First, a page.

Canada has decided to postpone its upcoming Open Banking review due to the COVID-19 outbreak.
The Canadian government-led Open Banking policy review was scheduled to consult stakeholders on applicable standards, in order to provide better consumer data protection.
The review was supposed to take place this spring. It would have looked into various issues including consumer control over their data, governance, and related privacy and security concerns.
As reported by the Financial Post, the consultation has been postponed for several months (until around autumn), because of the Coronavirus crisis – which has made it quite challenging to conduct in-person meetings.
Many people have raised concerns about the review process being too long.
Canadian consumers have already begun to share personal financial details without a proper framework or guidelines.
The lack of proper standards is also a significant problem for Fintech firms, as they’re finding it difficult to compete with heavily-funded traditional banks – especially during these challenging times.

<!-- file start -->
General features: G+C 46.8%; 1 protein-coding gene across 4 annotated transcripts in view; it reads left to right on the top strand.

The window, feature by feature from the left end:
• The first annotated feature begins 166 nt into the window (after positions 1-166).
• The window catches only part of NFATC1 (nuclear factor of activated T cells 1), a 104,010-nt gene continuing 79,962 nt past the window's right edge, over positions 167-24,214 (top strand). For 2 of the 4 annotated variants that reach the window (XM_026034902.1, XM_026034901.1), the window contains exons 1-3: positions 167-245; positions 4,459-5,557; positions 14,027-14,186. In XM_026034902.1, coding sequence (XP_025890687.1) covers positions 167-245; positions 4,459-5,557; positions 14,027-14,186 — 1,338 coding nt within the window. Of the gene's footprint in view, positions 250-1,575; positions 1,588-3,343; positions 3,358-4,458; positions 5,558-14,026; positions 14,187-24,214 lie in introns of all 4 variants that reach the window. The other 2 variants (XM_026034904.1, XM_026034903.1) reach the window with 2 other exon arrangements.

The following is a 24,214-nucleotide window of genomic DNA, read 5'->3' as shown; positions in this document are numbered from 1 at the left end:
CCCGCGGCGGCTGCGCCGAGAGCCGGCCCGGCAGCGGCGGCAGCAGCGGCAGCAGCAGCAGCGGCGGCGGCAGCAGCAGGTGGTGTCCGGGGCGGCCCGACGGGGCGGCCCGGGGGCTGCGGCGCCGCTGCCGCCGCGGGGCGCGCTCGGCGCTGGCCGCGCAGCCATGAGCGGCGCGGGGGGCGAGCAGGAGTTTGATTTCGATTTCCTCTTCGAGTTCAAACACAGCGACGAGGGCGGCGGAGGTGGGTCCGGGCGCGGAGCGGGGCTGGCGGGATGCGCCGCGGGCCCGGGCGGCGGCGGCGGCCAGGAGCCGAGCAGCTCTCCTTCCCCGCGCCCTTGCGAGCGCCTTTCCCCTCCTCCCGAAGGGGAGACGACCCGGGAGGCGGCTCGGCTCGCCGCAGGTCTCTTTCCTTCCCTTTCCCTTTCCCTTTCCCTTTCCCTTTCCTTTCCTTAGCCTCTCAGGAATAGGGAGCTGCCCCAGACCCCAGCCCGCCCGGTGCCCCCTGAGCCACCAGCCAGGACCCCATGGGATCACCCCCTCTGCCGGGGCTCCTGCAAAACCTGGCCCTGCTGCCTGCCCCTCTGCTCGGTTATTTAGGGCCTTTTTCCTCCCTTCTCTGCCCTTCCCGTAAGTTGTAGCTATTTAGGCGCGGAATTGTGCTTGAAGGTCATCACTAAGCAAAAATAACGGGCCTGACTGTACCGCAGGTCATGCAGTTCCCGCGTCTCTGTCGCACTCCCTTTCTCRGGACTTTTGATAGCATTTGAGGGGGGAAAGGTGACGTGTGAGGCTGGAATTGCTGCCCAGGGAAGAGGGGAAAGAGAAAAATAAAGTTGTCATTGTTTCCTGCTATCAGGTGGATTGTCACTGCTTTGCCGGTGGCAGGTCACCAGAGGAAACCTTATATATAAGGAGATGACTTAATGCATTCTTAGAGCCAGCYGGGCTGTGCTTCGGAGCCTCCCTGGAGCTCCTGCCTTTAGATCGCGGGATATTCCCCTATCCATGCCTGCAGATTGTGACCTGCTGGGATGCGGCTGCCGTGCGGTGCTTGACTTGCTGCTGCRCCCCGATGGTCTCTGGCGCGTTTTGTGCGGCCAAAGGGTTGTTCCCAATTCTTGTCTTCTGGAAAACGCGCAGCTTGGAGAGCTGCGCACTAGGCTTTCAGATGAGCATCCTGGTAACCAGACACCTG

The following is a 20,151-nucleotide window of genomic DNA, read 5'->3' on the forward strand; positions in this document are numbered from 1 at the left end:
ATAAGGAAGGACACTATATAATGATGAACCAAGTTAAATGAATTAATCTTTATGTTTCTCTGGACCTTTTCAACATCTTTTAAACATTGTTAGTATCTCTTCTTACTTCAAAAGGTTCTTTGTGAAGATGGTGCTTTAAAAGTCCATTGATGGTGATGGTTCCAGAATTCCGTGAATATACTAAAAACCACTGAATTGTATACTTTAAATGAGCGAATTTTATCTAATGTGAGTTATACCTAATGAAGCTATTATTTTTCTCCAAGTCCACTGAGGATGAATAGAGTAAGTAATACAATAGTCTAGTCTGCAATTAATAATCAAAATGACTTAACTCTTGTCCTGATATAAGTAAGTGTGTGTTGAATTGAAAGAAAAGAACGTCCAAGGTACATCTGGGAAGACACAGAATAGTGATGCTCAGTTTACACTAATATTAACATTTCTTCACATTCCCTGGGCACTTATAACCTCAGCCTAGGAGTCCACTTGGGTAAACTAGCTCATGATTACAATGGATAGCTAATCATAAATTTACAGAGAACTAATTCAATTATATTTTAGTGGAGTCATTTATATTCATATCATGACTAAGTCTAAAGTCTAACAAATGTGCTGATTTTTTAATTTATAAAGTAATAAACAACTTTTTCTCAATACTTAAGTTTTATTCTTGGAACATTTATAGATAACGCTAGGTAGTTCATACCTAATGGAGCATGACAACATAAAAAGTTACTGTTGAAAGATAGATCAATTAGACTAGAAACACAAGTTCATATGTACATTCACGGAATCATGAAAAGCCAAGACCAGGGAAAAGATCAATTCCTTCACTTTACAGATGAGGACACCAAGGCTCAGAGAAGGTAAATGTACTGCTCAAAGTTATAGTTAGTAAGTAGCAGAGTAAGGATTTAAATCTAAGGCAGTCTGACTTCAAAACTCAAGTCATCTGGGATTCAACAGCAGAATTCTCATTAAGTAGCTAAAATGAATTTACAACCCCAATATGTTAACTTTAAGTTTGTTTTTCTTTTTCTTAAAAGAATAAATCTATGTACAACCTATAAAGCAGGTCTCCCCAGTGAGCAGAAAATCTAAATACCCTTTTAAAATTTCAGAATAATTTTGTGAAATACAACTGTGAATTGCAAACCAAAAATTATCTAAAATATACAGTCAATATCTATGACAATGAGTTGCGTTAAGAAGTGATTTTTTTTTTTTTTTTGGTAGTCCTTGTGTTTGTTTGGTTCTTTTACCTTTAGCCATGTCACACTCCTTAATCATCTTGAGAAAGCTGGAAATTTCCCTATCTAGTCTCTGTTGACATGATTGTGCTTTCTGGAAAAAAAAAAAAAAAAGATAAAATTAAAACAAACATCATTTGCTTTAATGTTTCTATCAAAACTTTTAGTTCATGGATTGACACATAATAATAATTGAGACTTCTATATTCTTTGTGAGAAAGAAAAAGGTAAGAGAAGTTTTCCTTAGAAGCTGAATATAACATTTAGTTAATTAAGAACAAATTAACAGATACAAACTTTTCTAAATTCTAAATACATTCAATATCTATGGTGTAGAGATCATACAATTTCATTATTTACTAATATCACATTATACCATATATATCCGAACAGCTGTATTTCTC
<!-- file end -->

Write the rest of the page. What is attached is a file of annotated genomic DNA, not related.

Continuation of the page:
In 2018, the Department of Finance Canada established an Advisory Committee on Open Banking in order to determine whether the country needs to follow others such as the United Kingdom, which aims to make it easier for residents to allow third-party financial services providers to gain access to their personal banking details (with their consent).
A consultation paper had been released around a year back, and organizations and individuals were asked to provide feedback. This was followed by an initial review back in February. The second phase, which was supposed to focus on Open Banking security standards, has now been put on hold due to the pandemic.
The Department of Finance said that, even though there will be a delay, the committee still intends to report the findings of its investigations at some point later this year.